CommunicationProject LeadershipProject Management

Communication Habits Project Managers Must Avoid

Poor communication can result in stakeholders making bad assumptions, work having to be redone, and mistrust amongst team members. In this article in Harry Hill puts forth five communication habits we should avoid in an effort to be better communicators. Let’s look at them now:

  1. Only once: Mentioning things of utmost significance such as project charters just once, and then hastening on towards other topics is the wrong thing to do. What to do instead: The project manager should review the charter with the team to ensure that they are aligned with the original project objective.
  2. Cut out irrelevant info: Managers routinely send emails with unnecessary project documents to all the stakeholders. In this scenario, stakeholders tend to ignore this deluge of information and miss critical details. What to do instead: Tailor communication to the needs of stakeholders, while also enquiring about communication preferences (what they would like to receive and how).
  3. Communicating the same way: Some managers only communicate through one or two ways, namely, via phone or email. What to do instead: Expand communication mediums to also include meetings, instant messaging tele and video conferencing, internal blogs and newsletters. Face to face interactions improve communication, as they include body language and facial expressions and should be practiced when possible.
  4. Communication will just happen:  Some people don’t want to carry the burden of communication and erroneously think it will “just happen”. What to do instead: Be intentional about communication. To this end, develop and execute a plan and request feedback on how you can improve communication.
  5. Failing to plan project meetings: People who call for meetings can sometimes render meetings a complete waste of time by failing to plan them out. This can leave the attendees with more questions than answers. What to do instead:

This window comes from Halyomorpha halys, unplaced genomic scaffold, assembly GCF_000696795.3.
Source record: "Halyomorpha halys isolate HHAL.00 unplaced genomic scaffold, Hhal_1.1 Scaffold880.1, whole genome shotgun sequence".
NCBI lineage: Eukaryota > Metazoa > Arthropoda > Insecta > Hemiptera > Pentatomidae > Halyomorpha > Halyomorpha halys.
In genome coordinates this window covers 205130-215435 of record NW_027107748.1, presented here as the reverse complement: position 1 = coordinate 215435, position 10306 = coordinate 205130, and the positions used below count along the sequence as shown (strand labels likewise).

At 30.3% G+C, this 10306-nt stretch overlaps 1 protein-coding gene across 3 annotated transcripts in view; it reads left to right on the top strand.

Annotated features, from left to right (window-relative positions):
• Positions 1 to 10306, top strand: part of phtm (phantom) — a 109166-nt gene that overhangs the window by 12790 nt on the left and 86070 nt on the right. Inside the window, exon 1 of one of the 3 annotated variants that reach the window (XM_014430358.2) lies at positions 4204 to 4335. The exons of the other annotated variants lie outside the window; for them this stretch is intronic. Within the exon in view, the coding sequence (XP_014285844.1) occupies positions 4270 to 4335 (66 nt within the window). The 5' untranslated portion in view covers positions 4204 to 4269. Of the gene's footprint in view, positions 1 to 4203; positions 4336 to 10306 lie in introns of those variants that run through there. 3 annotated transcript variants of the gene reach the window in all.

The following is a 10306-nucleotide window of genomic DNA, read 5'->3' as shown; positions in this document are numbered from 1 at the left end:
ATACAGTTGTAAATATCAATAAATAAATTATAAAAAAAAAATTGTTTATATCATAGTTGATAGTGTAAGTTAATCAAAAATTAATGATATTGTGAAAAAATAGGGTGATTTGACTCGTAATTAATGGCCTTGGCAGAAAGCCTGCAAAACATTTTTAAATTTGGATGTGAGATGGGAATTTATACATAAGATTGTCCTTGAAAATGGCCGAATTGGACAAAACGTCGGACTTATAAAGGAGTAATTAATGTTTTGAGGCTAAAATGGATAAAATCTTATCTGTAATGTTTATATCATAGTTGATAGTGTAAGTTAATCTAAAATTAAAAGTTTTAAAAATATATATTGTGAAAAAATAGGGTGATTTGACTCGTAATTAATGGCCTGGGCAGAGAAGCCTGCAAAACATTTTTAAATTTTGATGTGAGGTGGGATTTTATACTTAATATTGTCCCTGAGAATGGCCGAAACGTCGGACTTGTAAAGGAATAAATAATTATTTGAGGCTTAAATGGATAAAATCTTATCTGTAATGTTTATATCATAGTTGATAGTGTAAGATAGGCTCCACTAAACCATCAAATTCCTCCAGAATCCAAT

1. Develop and distribute agendas prior to meetings and ask attendees if there are items they would like to include. Also, mention materials attendees should read and bring along.
    2. Invite SMEs who can better communicate the info and help the team analyze things.
    3. Determine how to facilitate discussion points and list out items which you wish to brainstorm on.
    4. Determine who will make the final decision: Is it the sponsor, the team, or the manager after considering the team’s input?

Click on the following link to view the original article:

Sapna Hiremath

Sapna S Hiremath is currently working as a Content Specialist Lead for CAI Info India. With experiences of having worked for newspapers after pursuing a Master's in Mass Communication and Journalism, she has worked in the thriving fields of Search Engine Marketing, online shopping and healthcare. Being an avid traveler, she likes being in the serene landscapes of nature, but also likes being around friends.

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